The Evolution of Somali Women's Clothing During Changing Security Contexts
The International Politics of Fashion: Being Fab in a Dangerous World
This chapter explores the relationship between dress, identities and agency in the public realm, and thus contributes to wider feminist debates about women politicians and the politics of dress and gender. It focuses on how Margaret Thatcher used dress to define her political image, draw from her upbringing to adapt and shape her dress, then analyses the different and shifting performances of dress across her life and career. Much feminist analysis of dress in contemporary British politics argues that media focus on women's dress is always damaging and marginalizing. Dress and its relationship with political culture remains an underdeveloped aspect of political sociology, international relations and history. The micro-politics of dress during the interwar years reflected and provoked broader socio-economic changes in British society. Thatcher's dress reflected and embodied her growing power in both domestic and international terms, and defined a particular form of executive style for women.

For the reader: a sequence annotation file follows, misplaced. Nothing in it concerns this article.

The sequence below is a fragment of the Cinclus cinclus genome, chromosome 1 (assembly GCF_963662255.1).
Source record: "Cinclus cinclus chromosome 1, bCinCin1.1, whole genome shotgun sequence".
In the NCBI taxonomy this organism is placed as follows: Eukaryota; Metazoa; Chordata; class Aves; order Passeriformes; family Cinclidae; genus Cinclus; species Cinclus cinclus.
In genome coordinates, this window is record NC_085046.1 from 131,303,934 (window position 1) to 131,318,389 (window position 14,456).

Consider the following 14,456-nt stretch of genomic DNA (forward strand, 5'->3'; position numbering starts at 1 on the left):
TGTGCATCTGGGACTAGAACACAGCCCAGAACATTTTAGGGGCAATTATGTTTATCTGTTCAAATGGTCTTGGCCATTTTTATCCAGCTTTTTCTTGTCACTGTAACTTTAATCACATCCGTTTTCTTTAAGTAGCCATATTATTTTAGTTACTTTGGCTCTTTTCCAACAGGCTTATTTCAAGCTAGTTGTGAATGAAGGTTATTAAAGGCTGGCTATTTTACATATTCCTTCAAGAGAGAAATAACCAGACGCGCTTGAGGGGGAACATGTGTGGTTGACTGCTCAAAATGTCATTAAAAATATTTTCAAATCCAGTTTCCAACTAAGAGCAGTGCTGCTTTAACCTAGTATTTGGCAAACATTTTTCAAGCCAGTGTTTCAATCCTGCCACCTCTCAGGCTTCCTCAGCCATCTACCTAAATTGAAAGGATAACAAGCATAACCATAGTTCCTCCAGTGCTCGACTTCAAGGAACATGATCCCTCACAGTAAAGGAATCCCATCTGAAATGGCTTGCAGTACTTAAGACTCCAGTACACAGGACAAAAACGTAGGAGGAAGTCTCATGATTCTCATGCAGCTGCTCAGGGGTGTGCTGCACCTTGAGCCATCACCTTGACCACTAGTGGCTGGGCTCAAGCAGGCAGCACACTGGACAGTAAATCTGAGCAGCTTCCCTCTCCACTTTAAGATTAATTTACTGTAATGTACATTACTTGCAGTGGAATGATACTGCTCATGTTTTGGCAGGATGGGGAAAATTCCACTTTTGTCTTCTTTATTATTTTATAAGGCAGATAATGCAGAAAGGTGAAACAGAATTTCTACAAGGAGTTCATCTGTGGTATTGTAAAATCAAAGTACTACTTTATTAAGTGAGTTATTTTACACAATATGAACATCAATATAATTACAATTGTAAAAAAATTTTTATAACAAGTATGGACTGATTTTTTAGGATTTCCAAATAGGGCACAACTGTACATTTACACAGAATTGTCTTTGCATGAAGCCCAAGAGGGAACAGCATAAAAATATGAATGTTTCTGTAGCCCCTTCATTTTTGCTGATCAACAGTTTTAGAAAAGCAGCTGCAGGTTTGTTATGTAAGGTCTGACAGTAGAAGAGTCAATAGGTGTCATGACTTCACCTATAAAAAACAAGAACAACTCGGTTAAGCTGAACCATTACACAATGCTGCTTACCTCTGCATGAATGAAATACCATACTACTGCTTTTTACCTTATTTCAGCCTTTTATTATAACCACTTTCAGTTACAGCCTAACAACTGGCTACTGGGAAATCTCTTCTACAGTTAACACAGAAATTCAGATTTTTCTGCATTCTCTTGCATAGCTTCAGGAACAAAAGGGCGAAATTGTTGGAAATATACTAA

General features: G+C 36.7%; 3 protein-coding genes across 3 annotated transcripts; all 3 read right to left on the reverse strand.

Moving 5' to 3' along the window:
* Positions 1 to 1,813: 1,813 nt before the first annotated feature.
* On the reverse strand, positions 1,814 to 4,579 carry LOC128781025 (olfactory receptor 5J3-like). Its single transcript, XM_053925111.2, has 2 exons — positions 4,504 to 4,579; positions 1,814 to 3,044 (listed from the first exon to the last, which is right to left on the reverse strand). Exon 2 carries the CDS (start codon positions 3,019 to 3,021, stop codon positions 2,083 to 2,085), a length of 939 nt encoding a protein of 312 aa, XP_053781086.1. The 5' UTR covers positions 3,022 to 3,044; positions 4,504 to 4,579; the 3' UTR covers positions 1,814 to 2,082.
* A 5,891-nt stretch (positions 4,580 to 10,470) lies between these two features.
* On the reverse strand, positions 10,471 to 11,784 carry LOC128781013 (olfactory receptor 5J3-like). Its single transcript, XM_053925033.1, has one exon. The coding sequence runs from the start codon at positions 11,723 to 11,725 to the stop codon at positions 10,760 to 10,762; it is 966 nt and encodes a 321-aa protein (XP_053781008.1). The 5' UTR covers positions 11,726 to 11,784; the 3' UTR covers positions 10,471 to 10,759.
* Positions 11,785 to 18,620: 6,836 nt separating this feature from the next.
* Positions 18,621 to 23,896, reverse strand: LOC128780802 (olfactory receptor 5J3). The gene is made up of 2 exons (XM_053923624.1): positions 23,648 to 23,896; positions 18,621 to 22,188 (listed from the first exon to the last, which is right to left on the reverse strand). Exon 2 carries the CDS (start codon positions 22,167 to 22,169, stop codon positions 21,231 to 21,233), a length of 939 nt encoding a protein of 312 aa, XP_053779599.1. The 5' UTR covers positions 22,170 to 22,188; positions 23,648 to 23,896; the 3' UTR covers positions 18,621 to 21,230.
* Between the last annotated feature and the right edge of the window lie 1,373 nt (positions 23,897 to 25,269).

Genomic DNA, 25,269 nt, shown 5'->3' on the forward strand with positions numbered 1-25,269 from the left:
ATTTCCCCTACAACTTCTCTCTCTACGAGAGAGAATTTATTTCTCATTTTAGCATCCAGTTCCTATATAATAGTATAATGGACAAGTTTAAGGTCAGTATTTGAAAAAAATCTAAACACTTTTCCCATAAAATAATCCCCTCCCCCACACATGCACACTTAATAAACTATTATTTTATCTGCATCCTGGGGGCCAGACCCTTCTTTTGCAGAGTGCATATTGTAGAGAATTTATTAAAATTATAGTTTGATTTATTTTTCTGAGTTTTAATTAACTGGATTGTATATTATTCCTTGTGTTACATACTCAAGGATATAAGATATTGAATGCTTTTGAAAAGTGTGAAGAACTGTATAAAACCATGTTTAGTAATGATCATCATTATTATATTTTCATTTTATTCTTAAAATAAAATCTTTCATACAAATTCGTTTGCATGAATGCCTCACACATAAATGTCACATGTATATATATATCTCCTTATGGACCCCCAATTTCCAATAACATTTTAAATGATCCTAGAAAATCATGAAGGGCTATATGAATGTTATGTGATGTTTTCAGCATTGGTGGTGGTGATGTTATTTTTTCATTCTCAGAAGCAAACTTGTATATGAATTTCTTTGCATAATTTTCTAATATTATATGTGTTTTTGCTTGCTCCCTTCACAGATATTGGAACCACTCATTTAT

International, fashion, politics
International and Area Studies | International Relations | Social and Behavioral Sciences
Schwoebel, Mary. (2016). The Evolution of Somali Women's Clothing During Changing Security Contexts. In Andreas Behnke (Eds.), The International Politics of Fashion: Being Fab in a Dangerous World .